NATIONAL BUREAU OF ECONOMIC RESEARCH
NATIONAL BUREAU OF ECONOMIC RESEARCH

Does Linking Worker Pay to Firm Performance Help the Best Firms Do Even Better?

Firms that make greater use of group incentive pay decrease voluntary turnover by almost 11 percentage points.

In Does Linking Worker Pay to Firm Performance Help the Best Firms Do Even Better? (NBER Working Paper No. 17745), co-authors Douglas Kruse, Joseph Blasi, and Richard Freeman find that firms that make greater use of group incentive pay with supportive policies decrease voluntary turnover by almost 11 percentage points. Those same firms also enjoy a higher return on equity as a result of combining group incentive pay with policies that develop participatory decision making, high information sharing, and high-trust supervision.

Using data from the 780 companies that applied to the Great Place to Work Institute to be considered one of the"100 Best Companies to Work for in America" from 2005 through 2007, the authors create an index describing the extent of group incentive compensation plans. In general, the companies that apply for this designation are better performing, with a return on equity estimated to be 3.9 percent higher than the industry-year average for firms of the same size. Group compensation, used by about half of the firms in the sample, is measured using a "shared capitalism index" that combines the presence, worker coverage, and impact on worker earnings of Employee Stock Ownership Plans, cash profit sharing plans, gain sharing plans, Deferred Profit-Sharing Plans, and stock options granted in the past year.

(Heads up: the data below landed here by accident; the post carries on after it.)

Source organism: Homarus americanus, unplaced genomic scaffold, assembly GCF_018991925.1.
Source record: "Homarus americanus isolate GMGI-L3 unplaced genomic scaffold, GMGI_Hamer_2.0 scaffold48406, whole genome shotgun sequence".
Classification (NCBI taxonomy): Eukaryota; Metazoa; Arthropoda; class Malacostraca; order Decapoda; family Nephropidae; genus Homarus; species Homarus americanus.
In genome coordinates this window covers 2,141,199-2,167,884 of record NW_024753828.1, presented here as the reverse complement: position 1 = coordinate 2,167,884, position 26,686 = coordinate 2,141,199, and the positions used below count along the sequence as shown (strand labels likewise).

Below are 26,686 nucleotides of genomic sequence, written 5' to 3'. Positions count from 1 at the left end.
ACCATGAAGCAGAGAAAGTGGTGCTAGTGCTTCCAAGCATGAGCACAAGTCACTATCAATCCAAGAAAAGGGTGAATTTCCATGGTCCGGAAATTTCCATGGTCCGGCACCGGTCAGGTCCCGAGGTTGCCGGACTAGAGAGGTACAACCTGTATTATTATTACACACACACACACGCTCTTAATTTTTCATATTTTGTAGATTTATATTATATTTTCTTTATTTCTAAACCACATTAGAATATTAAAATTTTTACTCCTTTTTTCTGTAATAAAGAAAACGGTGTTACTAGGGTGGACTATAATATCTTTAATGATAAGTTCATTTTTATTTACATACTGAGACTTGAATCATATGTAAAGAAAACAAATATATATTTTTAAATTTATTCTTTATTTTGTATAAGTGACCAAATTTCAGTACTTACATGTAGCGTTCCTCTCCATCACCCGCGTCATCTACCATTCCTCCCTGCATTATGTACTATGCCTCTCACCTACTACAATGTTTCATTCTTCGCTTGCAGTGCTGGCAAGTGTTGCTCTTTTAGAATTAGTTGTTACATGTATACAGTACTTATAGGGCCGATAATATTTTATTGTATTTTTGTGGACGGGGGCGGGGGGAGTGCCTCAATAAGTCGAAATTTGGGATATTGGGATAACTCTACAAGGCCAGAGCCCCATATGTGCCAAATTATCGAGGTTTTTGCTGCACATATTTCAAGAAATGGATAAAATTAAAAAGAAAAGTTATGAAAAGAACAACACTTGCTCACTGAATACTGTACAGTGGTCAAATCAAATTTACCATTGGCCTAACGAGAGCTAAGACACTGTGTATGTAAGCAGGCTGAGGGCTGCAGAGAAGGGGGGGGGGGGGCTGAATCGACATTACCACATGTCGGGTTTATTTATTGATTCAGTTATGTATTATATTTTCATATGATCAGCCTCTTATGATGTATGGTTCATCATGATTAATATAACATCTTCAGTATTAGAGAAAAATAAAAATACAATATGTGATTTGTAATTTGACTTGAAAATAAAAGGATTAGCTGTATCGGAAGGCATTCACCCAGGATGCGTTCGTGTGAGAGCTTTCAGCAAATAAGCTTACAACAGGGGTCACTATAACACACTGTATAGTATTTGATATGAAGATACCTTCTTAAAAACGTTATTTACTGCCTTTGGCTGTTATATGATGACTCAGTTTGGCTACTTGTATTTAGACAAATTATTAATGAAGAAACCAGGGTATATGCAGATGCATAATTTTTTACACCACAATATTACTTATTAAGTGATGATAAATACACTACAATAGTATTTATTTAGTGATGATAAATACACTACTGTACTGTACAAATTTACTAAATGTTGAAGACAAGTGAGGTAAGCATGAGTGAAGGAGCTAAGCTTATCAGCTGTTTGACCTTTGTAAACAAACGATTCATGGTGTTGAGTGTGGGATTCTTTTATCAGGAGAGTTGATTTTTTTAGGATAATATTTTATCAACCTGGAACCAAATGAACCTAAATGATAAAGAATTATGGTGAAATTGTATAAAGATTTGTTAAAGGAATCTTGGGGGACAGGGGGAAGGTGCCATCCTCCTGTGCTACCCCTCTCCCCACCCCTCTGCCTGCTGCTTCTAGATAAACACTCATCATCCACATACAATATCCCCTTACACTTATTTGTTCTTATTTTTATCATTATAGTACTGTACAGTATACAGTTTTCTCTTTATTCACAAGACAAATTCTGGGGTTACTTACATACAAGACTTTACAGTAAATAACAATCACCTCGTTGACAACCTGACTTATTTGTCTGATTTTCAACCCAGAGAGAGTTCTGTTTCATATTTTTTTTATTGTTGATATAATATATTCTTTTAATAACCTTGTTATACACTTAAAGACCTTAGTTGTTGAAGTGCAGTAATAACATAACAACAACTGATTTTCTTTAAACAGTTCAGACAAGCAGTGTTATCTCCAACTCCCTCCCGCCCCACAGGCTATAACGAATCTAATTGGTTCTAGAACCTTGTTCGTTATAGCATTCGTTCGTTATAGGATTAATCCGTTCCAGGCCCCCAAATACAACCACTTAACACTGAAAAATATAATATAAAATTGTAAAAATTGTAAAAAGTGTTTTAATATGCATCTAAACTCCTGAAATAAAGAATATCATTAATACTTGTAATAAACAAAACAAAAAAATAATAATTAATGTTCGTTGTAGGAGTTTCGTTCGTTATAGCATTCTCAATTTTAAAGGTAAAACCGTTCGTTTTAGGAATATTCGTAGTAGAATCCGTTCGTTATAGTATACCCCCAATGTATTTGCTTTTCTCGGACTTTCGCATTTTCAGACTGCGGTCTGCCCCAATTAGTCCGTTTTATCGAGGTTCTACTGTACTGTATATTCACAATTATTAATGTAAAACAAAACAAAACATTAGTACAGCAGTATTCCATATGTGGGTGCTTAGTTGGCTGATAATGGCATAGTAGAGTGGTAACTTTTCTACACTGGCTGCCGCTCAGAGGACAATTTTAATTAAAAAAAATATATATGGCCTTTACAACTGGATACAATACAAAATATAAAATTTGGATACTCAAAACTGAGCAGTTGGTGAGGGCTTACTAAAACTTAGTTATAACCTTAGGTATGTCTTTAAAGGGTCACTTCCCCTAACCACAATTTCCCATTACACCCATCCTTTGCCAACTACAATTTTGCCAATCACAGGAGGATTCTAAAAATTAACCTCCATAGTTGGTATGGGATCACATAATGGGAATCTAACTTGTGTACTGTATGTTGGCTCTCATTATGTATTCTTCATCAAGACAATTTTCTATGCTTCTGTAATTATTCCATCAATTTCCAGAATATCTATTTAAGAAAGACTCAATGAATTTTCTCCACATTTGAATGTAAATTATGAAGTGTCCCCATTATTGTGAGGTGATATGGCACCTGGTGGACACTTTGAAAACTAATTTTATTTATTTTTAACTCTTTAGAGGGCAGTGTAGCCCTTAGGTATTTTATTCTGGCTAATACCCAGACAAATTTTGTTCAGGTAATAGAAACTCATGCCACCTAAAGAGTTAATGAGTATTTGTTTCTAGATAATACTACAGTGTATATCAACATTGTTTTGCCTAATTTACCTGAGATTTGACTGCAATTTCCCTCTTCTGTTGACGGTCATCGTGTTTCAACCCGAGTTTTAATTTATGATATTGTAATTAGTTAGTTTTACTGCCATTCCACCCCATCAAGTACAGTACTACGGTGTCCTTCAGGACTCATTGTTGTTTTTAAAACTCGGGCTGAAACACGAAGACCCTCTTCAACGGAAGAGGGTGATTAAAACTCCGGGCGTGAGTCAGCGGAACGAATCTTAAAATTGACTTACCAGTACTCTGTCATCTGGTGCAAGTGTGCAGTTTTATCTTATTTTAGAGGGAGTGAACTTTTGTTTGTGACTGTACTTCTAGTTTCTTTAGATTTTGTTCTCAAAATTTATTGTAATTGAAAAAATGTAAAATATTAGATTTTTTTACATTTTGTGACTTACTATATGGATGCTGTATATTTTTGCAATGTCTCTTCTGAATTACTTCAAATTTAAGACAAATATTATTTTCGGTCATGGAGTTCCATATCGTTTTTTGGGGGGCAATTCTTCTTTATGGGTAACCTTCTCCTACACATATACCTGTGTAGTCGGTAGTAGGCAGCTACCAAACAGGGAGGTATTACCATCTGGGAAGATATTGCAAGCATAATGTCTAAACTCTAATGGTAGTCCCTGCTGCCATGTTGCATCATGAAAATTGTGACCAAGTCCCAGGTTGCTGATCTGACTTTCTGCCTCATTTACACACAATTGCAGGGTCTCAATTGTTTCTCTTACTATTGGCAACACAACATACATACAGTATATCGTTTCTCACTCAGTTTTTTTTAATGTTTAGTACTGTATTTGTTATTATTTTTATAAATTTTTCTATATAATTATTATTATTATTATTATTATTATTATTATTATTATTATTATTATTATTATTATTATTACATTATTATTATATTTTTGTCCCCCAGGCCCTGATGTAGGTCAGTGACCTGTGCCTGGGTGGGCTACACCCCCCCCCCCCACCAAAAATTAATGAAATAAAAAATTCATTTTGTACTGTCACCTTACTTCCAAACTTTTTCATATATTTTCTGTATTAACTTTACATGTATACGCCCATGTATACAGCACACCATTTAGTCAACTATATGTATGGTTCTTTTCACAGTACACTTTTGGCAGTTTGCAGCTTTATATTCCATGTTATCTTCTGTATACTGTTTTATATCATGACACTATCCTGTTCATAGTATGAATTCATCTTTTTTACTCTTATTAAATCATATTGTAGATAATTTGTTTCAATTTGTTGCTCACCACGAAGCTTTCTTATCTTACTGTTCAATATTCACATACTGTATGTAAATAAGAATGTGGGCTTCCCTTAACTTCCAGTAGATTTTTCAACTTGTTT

Kruse, Blasi, and Freeman also examine the effect of corporate culture on performance, and the interaction of culture with modes of shared compensation. Their measures of corporate culture come from surveys filled out by individual employees as part of the 100 Best Companies evaluation process, which include questions as about the extent to which "management trusts people to do a good job without watching over their shoulders"; whether people working at a company felt they could "count on people to cooperate"; and whether employees felt that they received "a fair share of the profits made by this organization." Firm management also reported on work practices and turnover.

The authors conclude that the combination of group incentive pay and policies that empower employees create a positive workplace culture, and that has the largest effect on voluntary turnover and on the return on equity. They find that ESOPs and deferred profit sharing are particularly linked with supportive policies and culture.

--Linda Gorman

The Digest is not copyrighted and may be reproduced freely with appropriate attribution of source.
 
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